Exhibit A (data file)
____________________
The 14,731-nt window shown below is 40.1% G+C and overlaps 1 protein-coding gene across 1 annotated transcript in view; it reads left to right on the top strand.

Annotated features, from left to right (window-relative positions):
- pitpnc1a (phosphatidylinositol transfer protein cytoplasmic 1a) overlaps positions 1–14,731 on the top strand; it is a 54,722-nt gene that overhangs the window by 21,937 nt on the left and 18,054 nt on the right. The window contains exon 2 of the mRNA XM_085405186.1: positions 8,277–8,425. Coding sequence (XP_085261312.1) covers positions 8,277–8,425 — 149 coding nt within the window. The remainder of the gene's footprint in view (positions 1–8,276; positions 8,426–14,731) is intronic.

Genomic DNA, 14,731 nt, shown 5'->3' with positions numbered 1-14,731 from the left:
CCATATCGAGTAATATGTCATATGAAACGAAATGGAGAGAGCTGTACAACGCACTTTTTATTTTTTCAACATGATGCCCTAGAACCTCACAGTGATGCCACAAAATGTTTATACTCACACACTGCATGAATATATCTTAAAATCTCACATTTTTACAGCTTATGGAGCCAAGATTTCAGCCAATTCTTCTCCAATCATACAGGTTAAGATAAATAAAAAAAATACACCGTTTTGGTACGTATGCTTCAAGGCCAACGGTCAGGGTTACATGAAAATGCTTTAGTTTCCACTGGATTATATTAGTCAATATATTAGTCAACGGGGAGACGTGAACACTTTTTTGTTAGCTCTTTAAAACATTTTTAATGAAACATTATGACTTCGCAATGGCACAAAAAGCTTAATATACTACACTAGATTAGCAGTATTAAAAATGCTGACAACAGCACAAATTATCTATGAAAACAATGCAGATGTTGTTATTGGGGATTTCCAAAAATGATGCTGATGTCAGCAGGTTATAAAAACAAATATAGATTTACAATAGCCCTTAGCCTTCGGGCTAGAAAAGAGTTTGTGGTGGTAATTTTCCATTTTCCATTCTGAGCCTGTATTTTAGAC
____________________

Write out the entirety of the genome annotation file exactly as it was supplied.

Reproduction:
The 14,731-nt window shown below is 40.1% G+C and overlaps 1 protein-coding gene across 1 annotated transcript in view; it reads left to right on the top strand.

Annotated features, from left to right (window-relative positions):
- pitpnc1a (phosphatidylinositol transfer protein cytoplasmic 1a) overlaps positions 1–14,731 on the top strand; it is a 54,722-nt gene that overhangs the window by 21,937 nt on the left and 18,054 nt on the right. The window contains exon 2 of the mRNA XM_085405186.1: positions 8,277–8,425. Coding sequence (XP_085261312.1) covers positions 8,277–8,425 — 149 coding nt within the window. The remainder of the gene's footprint in view (positions 1–8,276; positions 8,426–14,731) is intronic.

Genomic DNA, 14,731 nt, shown 5'->3' with positions numbered 1-14,731 from the left:
CCATATCGAGTAATATGTCATATGAAACGAAATGGAGAGAGCTGTACAACGCACTTTTTATTTTTTCAACATGATGCCCTAGAACCTCACAGTGATGCCACAAAATGTTTATACTCACACACTGCATGAATATATCTTAAAATCTCACATTTTTACAGCTTATGGAGCCAAGATTTCAGCCAATTCTTCTCCAATCATACAGGTTAAGATAAATAAAAAAAATACACCGTTTTGGTACGTATGCTTCAAGGCCAACGGTCAGGGTTACATGAAAATGCTTTAGTTTCCACTGGATTATATTAGTCAATATATTAGTCAACGGGGAGACGTGAACACTTTTTTGTTAGCTCTTTAAAACATTTTTAATGAAACATTATGACTTCGCAATGGCACAAAAAGCTTAATATACTACACTAGATTAGCAGTATTAAAAATGCTGACAACAGCACAAATTATCTATGAAAACAATGCAGATGTTGTTATTGGGGATTTCCAAAAATGATGCTGATGTCAGCAGGTTATAAAAACAAATATAGATTTACAATAGCCCTTAGCCTTCGGGCTAGAAAAGAGTTTGTGGTGGTAATTTTCCATTTTCCATTCTGAGCCTGTATTTTAGAC